Even if all compounds tested were able to inhibit spinal nociceptive transmission induced by formalin injection, differences in the profile of the inflammatory phase were still observed between each drug. Indeed, the decrease in the pain score of phase 2 determined for both JMV-431 and levocabastine was delayed in time when compared to the NT69L profile (Fig. 1). Therefore, phase 2 was further subdivided into an early phase (21–39 min) succeeding the interphase and into a late one (40–60 min) corresponding to the sustained inflammation plateau. For comparative purposes, we evaluated the effects of equi-analgesic doses of exogenous NT agonists in terms of inhibition of phase 2 pain behaviors (Fig. 2). A statistically significant decrease in the A.U.C. was noted for the non-selective NTS1/NTS2 agonist, NT69L in both early and late phases, with a maximal decrease of 70 ± 13% and 48% ± 19% respectively (P < 0.05–0.01; Fig. 2B). Interestingly, the same analysis procedure applied to JMV-431 (30 μg/kg) and levocabastine (5 μg/kg) revealed that these two selective NTS2 analogs exclusively reduced the behavioral signs of formalin-induced pain by 48 ± 18% and 48 ± 16% respectively in the late phase 2, while they had no effect in the early phase (P < 0.05, Fig. 2B). These results suggest that NTS1 and NTS2 agonists may act differently to inhibit the nociceptive processing initiated by the persistent noxious chemical stimulation.
Effects of intrathecal administration of NTS2 agonists on spinal and supraspinal behaviors induced by formalin
Effects of intrathecal pretreatment with NTS2 agonists on formalin-evoked c-fos-like immunoreactivity in spinal cord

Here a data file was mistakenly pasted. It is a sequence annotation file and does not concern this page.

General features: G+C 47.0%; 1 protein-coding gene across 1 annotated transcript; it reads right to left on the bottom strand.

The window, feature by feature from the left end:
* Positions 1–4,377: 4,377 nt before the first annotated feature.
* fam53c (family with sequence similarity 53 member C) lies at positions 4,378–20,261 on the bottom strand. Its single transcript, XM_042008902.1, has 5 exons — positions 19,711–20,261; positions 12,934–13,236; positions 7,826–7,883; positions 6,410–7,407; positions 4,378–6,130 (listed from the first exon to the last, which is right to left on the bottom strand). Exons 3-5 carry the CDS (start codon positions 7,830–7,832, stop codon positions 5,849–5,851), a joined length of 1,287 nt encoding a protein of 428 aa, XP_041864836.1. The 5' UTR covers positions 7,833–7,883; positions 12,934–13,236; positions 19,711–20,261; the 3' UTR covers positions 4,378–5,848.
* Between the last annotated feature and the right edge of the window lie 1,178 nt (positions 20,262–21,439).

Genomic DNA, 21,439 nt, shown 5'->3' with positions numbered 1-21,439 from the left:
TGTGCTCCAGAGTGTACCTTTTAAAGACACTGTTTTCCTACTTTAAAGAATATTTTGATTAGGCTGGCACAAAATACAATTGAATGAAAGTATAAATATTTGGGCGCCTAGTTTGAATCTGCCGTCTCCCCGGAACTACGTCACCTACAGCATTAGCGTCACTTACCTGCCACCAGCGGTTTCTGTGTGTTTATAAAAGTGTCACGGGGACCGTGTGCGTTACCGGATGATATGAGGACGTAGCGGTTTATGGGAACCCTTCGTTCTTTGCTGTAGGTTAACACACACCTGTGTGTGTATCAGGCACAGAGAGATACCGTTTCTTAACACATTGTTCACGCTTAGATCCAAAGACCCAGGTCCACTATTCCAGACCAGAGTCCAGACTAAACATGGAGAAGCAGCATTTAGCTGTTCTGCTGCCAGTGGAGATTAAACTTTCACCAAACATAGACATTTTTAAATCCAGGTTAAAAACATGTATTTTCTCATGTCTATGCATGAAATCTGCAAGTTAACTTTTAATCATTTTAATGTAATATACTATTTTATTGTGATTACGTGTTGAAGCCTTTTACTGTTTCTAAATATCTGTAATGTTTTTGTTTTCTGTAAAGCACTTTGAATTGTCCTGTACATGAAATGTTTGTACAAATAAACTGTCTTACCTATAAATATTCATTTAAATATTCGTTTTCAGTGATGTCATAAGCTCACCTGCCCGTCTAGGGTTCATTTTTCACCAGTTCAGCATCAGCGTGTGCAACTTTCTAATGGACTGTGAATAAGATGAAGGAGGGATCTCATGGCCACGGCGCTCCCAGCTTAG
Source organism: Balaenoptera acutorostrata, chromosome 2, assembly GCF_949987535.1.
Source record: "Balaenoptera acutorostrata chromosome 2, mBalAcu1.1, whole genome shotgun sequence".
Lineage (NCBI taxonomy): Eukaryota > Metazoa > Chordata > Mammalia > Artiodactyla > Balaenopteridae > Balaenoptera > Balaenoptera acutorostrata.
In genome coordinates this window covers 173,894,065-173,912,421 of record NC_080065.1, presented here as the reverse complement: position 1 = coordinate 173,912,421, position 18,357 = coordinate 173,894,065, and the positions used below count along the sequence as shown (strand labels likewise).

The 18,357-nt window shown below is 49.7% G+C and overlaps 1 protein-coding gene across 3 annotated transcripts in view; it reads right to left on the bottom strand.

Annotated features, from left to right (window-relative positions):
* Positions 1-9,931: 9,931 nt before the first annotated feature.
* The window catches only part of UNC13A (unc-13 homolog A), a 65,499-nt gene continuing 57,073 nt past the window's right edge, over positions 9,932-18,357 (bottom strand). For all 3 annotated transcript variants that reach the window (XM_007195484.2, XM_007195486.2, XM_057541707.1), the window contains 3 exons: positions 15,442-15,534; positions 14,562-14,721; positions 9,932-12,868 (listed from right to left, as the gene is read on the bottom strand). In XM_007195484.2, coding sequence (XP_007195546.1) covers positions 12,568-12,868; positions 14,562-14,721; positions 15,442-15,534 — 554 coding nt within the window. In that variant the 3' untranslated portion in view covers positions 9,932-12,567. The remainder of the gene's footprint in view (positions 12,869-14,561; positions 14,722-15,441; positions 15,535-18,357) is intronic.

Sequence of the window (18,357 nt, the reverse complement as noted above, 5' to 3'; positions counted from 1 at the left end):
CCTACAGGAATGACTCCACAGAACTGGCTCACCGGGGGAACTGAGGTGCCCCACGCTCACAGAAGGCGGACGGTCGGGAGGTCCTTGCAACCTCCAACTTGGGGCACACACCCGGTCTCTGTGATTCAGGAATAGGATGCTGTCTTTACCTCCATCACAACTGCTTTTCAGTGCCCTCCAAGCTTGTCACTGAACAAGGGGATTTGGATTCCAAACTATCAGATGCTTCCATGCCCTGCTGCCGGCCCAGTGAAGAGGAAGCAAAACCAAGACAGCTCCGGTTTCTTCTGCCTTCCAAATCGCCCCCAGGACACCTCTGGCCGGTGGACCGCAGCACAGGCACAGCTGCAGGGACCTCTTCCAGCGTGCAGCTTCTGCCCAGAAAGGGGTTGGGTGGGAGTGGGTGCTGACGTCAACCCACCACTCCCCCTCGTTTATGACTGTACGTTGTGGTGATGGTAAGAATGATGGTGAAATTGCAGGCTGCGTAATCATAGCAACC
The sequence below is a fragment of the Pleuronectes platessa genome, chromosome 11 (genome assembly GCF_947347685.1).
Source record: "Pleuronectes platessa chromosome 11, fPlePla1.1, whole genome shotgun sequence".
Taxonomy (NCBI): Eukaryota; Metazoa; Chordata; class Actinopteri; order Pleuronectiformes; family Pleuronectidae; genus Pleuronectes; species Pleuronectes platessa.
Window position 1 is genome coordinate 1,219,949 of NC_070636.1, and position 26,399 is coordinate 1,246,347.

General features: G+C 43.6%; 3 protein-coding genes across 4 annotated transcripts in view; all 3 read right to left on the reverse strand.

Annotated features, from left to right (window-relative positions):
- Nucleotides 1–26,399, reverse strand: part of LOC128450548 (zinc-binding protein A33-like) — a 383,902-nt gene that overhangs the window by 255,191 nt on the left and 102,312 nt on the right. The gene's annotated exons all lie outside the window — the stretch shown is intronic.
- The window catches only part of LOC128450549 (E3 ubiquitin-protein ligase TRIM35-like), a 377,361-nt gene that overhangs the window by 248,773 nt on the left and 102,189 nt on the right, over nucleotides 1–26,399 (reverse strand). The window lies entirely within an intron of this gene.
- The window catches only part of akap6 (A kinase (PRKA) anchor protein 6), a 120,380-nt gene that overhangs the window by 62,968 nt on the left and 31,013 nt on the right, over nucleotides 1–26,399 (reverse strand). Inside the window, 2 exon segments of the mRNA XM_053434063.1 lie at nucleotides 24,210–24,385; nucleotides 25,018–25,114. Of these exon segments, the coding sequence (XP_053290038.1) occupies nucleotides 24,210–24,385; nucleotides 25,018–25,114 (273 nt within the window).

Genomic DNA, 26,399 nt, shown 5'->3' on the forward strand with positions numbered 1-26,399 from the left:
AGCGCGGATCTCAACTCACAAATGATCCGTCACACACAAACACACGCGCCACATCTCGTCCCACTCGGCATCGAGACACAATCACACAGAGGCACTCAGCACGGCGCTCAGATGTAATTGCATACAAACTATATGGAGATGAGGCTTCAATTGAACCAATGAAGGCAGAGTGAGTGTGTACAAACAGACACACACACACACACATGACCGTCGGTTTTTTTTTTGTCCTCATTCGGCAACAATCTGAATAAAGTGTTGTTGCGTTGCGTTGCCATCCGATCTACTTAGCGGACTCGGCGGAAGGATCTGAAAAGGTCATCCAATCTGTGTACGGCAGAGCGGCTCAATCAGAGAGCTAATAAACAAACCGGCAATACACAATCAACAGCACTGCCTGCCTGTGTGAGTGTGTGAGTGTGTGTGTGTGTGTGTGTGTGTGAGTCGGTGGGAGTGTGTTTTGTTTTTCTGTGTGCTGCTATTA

We then evaluated the ability of JMV-431 and levocabastine to suppress formalin-induced c-fos protein expression. Spinal administration of JMV-431 markedly decreased formalin-evoked c-fos-LI in all laminae (Fig 5B). At a dose of 30 μg/kg, injection of JMV-431 reduced the number of c-fos-LI neurons in the ipsilateral laminae I-II, laminae III-IV and laminae V-VI by 31 ± 7%, 36 ± 5% and 37 ± 5%, respectively (P < 0.001 compared with control group; i.e rats receiving i.t. saline and formalin injection; n = 4) (Fig 6A). Accordingly, treatment with the other NTS2 agonist, levocabastine also reversed the activation of medullary neurons after the formalin-induced inflammation (Fig. 5C). Quantitative analysis revealed that c-fos-LI neurons in ipsilateral laminae I-II, laminae III-IV, laminae V-VI and laminae X were reduced by 26 ± 7%, 60 ± 5%, 53 ± 3% and 56 ± 8%, respectively, following administration of levocabastine (5 μg/kg; P < 0.05 – 0.001 compared with control group; n = 4) (Fig 6A). The non-selective agonist NT69L also attenuated the spinal nociceptive neuronal responses induced by formalin injection (not shown). The number of c-fos-LI neurons evoked by formalin in the superficial layers, the nucleus proprius, and the neck of the dorsal horn of the ispilateral side was greater than that in the contralateral area. Both NTS2 agonists were, however, efficient to bilaterally counteract formalin-induced neuronal activation (Fig. 6B). The contralateral immunoreactivity of c-fos was reduced by pre-treatment with either JMV-431 (laminae I-II (45 ± 7%), laminae III-IV (23 ± 4%) and laminae V-VI (42 ± 4%); P < 0.05 – 0.001 versus control group; n = 3) or levocabastine (74 ± 7%, 72 ± 7%, 77 ± 5% and 98 ± 1% of reduction in laminae I-II, laminae III-IV, laminae V-VI and lamina X, respectively; P < 0.001 versus control group; n = 3).